Amin Sadeghpour is legally blind and developmentally challenged but that doesn't stop him from taking basketball and other classes at SMC Community Education, writing a novel, performing in plays, studying the law on his own, and singing and playing instruments.
And his irrepressible personality charms everyone.
"Amin is a joy. Everybody loves him," said Joe Bock, his teacher and coach in Community Ed's "Basketball for the Rest of Us" class. "He's like the soul of the class. He definitely has a lot of charisma."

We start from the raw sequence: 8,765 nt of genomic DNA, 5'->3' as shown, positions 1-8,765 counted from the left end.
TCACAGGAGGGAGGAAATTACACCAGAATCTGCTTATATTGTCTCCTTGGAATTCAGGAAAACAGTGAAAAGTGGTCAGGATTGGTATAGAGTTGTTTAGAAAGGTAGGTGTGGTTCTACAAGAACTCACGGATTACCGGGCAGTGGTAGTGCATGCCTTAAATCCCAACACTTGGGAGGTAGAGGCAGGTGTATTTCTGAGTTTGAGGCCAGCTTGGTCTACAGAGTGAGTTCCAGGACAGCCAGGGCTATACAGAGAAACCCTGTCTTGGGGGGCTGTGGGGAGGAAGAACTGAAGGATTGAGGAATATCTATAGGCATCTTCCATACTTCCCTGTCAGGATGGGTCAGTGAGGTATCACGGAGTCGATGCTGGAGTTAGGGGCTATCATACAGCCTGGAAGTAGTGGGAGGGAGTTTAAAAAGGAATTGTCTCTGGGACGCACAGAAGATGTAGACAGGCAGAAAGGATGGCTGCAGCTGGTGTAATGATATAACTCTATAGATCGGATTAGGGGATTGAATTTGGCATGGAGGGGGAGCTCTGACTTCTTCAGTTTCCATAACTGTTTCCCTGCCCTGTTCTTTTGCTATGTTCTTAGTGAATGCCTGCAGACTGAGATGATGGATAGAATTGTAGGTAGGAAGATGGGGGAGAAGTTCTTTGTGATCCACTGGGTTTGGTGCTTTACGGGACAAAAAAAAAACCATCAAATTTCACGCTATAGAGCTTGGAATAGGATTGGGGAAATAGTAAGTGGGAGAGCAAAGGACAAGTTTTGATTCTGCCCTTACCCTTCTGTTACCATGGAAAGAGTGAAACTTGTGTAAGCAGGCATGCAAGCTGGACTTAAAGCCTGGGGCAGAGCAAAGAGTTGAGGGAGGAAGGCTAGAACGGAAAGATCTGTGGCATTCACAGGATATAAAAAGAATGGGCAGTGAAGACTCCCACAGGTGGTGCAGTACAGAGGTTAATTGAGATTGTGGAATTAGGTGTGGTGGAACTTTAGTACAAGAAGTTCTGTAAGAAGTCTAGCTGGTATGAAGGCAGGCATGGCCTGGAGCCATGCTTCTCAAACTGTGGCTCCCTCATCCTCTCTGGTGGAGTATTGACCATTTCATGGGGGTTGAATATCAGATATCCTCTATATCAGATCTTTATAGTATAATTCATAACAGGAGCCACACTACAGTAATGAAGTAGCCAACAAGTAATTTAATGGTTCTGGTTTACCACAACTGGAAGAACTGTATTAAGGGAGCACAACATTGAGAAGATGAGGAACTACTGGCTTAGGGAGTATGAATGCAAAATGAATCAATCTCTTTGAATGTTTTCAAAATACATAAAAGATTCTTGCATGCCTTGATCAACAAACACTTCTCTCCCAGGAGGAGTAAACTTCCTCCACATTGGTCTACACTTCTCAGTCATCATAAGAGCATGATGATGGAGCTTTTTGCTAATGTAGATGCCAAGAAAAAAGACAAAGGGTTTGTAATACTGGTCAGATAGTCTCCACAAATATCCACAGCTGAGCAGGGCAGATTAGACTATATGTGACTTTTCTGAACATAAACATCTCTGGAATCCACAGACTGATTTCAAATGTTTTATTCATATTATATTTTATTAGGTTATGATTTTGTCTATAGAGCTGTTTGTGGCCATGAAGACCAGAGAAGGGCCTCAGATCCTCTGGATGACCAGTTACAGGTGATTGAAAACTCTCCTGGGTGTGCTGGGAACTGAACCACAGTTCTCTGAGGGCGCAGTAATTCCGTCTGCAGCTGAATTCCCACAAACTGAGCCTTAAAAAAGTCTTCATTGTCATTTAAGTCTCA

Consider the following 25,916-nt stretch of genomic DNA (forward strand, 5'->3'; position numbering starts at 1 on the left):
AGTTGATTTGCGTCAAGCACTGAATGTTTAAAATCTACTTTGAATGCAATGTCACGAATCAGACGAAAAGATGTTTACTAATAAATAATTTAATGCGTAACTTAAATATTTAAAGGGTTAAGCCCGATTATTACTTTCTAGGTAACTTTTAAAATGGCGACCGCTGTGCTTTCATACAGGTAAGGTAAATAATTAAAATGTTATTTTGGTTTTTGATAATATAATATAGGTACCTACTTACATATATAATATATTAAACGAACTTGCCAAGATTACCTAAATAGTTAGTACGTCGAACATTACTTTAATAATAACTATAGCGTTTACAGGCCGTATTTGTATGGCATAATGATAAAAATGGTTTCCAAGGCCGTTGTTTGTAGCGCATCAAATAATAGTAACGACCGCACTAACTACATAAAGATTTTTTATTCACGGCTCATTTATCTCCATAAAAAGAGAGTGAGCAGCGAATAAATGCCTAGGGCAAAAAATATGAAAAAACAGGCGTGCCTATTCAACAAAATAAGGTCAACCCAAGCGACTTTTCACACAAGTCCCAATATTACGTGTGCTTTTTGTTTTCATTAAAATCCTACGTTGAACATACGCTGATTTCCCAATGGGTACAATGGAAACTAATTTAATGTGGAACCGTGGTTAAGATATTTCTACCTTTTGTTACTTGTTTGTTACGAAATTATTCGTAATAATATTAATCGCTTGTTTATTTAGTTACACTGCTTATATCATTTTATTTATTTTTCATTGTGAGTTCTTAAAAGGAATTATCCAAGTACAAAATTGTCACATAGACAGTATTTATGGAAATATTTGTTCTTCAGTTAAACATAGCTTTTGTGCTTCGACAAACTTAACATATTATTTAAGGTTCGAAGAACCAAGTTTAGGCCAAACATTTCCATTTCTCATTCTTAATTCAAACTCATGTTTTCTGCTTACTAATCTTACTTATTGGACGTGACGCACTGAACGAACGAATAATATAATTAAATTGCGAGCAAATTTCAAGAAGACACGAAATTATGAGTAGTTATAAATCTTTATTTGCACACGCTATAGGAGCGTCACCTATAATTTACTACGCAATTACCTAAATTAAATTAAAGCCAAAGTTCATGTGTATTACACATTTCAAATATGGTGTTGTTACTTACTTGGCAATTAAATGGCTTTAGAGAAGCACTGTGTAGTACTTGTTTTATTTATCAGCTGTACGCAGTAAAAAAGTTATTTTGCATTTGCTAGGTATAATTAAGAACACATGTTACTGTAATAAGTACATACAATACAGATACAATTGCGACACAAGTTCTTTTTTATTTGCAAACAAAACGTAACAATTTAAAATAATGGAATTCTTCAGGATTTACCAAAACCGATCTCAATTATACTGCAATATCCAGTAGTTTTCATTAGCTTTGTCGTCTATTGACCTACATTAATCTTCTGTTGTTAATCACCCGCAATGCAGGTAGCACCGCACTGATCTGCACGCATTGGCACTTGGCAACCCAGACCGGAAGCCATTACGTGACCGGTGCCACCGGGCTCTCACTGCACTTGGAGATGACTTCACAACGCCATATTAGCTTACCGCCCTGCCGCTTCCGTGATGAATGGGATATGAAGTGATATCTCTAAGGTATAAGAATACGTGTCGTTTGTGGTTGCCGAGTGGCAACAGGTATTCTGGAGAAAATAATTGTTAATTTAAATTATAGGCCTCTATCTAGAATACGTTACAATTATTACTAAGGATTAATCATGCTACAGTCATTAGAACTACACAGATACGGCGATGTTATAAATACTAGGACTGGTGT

Amin, 31, of Santa Monica is now in his third year of taking the basketball class. He dribbles, he makes baskets and he engages enthusiastically with his classmates.
But the sports class is just one of his many activities in a whirlwind life. When penning his self-published mystery novel, "Where Is My Sister?," he took two creative writing courses at Community Ed to improve the narrative. He also took a piano class through Community Ed.
And that's not all. Through Culver City-based L.A. Goal – an arts-drama-work/study program – he was recently in a play that he wrote with other students that was performed at the prestigious Actors Gang theater in Culver City.
He is constantly learning – whether by taking classes or performing or studying the law on his own, said his mother, Anne Sadeghpour. It's been that way most of his life.